These matters will, of course, arise again when the Motion about the proposed allocation of Private Members' time is brought forward. I think that the hon. and gallant Gentleman—with a distinctly Irish accent—from Ayr was very rough on his hon. Friend the Member for Aberdeenshire, East (Mr. Boothby). When my 161 hon. Friend the Member for Nelson and Colne (Mr. S. Silverman) makes a speech which I would not say was 100 per cent. correct—he has a perfect right to express his opinion—hon. Members opposite say how nice it is that his argument cuts across party boundaries. When the hon. Member for Aberdeenshire, East, expresses his point of view, down comes the hon. and gallant Member for Ayr (Sir T. Moore) and drops on him, and tries to stop him from expressing his own opinion. I think that is shameful. The hon. Member for Aberdeenshire. East, is perfectly free to express his opinion, and, as it happens, there will be some agreement with him in other quarters of the House.
The two questions which have been raised are the presentation of other Bills and the so-called Ten Minutes Rule Bills. I will take note of what has been said. I will only say about the Ten Minutes Rule Bills that the House will no doubt keep in mind that under that rule one or more Bills could be presented. A ten-minute speech could be made for and a ten-minute speech against the Bill, and a Division might follow. [An HON. MEMBER: "Five minutes."] I think a ten-minute speech was the practice. I introduced one of those Bills. The result will be that at least half an hour of the time of the House has been occupied, and if the House adjourns at Ten o'Clock——
§ Mr. Morrison
It does so, but it is for the House to determine whether it will do so or not. Except for certain hon. Gentlemen who like to stay up at night I think it is the general view of the House that that time is about right. It is a point to be taken into account that there may also be a Government statement and that the debate may therefore, start late. There may be great discontent. That is one of the points to be considered in relation to the presentation of Bills under the Ten Minutes Rule.
In connection with the presentation of other Bills I cannot give any undertaking whatsoever. Certain hon. Members have made submissions and the Government will, of course, consider them and take them into account. I do not want to get on to a discussion about them now. My hon. and learned Friend the Member for Northampton (Mr. Paget) had the idea that it might be desirable for Private 162 Members' Motions to be backed from both sides of the House. I think that was going a little far. It was almost a plea for a Private Members' coalition, and as a Member of the Government I do not know that I want a Private Members' coalition. It may be healthy for Parliamentary vigour; anyhow, it is an idea. This is a free country. Anybody can think what he likes about it.
I hope that the House will be good enough to agree to the Motion. We can see what discussion takes place when the positive Motion as to Private Members' time is brought forward.
§ Mr. Churchill (Woodford)
I hope that the Government will not dismiss lightly the plea for the revival of the introduction of Bills under the Ten Minutes Rule. There is a general wish for it, and quite a number of important Measures have been brought forward in that way. I am sure it would be quite easy to arrange—I was hoping to have the attention of the Lord President of the Council for this point—that not more than one Bill should be introduced on any one occasion under the Ten Minutes Rule, so that the consequences which the Lord President indicated to us would not be inevitable. I hope that this may be carefully considered and that we shall have a favourable answer from the Government upon the point.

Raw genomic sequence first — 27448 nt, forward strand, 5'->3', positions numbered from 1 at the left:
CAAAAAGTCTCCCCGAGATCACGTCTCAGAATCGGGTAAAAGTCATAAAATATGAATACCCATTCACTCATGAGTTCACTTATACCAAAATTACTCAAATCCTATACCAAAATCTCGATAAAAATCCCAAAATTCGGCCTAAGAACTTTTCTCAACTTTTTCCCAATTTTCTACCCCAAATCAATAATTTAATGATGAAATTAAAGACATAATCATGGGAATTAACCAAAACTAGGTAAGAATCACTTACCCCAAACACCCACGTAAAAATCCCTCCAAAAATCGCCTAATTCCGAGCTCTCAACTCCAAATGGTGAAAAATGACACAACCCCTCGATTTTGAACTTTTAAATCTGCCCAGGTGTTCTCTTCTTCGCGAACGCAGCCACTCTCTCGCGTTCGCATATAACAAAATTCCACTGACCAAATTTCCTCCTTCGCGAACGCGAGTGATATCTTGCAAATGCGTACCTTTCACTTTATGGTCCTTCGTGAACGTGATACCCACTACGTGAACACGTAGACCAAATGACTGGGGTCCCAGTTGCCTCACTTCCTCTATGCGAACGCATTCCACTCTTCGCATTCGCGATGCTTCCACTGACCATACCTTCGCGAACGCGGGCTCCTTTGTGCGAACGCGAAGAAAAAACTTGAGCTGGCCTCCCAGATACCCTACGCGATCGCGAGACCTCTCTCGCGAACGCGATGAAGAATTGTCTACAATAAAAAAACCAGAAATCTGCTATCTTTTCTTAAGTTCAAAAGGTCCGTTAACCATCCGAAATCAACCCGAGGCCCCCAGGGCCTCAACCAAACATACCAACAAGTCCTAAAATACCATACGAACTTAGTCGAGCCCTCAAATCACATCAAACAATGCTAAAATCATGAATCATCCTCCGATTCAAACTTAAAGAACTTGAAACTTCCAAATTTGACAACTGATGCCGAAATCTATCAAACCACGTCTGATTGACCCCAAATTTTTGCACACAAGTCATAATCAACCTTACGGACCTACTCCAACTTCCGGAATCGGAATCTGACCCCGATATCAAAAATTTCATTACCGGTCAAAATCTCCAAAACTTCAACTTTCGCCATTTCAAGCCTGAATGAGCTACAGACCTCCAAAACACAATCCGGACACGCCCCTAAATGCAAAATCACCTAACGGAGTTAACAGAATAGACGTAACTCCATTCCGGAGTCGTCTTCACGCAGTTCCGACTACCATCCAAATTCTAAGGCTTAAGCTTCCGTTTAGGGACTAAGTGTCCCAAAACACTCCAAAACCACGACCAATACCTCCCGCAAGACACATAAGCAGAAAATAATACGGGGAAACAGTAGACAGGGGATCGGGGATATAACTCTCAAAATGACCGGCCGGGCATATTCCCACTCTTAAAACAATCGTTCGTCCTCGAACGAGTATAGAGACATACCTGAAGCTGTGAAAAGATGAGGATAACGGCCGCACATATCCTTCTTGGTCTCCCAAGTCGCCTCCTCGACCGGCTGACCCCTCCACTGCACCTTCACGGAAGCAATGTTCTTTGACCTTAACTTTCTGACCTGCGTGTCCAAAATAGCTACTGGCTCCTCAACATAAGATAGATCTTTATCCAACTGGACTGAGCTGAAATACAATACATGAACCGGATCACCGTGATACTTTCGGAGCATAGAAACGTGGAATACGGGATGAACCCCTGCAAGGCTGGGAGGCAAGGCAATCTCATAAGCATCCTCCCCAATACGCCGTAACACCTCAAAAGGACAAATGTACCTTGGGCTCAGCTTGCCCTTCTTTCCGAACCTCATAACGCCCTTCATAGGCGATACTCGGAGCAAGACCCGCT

§ Mr. Godfrey Nicholson (Farnham)
I was very much surprised at the Lord President of the Council, with his long Parliamentary experience, indicating that he thought there might be serious inroads upon Parliamentary time by the reintroduction of the Ten Minutes Rule. I wonder whether he would refresh his and our memories by getting out a list of the number of "Ten-Minute" Bills that were introduced before the war. I think he would find that not more than 20 minutes of the Parliamentary day was taken up in that manner. The rule worked very well for many years, and I was a little surprised that the right hon. Gentleman spoke as though it were an innovation fraught with multitudinous dangers. Past practice shows that that was not the case.
§ Sir Ian Fraser (Morecambe and Lonsdale)
Perhaps I might also appeal to the right hon. Gentleman to reconsider this matter of the Ten Minutes Rule. First of all, and subject to correction, I seem to 163 recollect that only five minutes was allowed for speeches and not ten minutes. If there was no limit at all, one could be introduced. I am venturing to make these brief observations, because there are many hon. Members who are new and who do not know what valuable small measures can be brought to public notice.
With all due humility I want to mention two which I brought to this House between the wars and which would not otherwise have been introduced. Both the Bills received the assent of the whole House, were starred by the Government, and were passed. One of them gave a free wireless licence to every blind person and the other adjusted the voting system in the case of blind persons so that they might have the largest measure of secrecy in their voting, which they had previously been denied.
Those are trivial matters in comparison with the nation's business, but they took only ten minutes each when they were introduced and another ten minutes at about eleven o'clock at night. I recall that the present Prime Minister, who had been Postmaster-General, gave his backing to the Bill for the free wireless licence. Those instances illustrate how small measures which are of great interest to the public are able to come to light under the Ten Minutes Rule. They probably would not come to light in any other way.
§ Question put, and agreed to.
That until the House shall otherwise determine Government Business shall have precedence at every Sitting, and that no Bills other than Government Bills be introduced in anticipation of the ballot.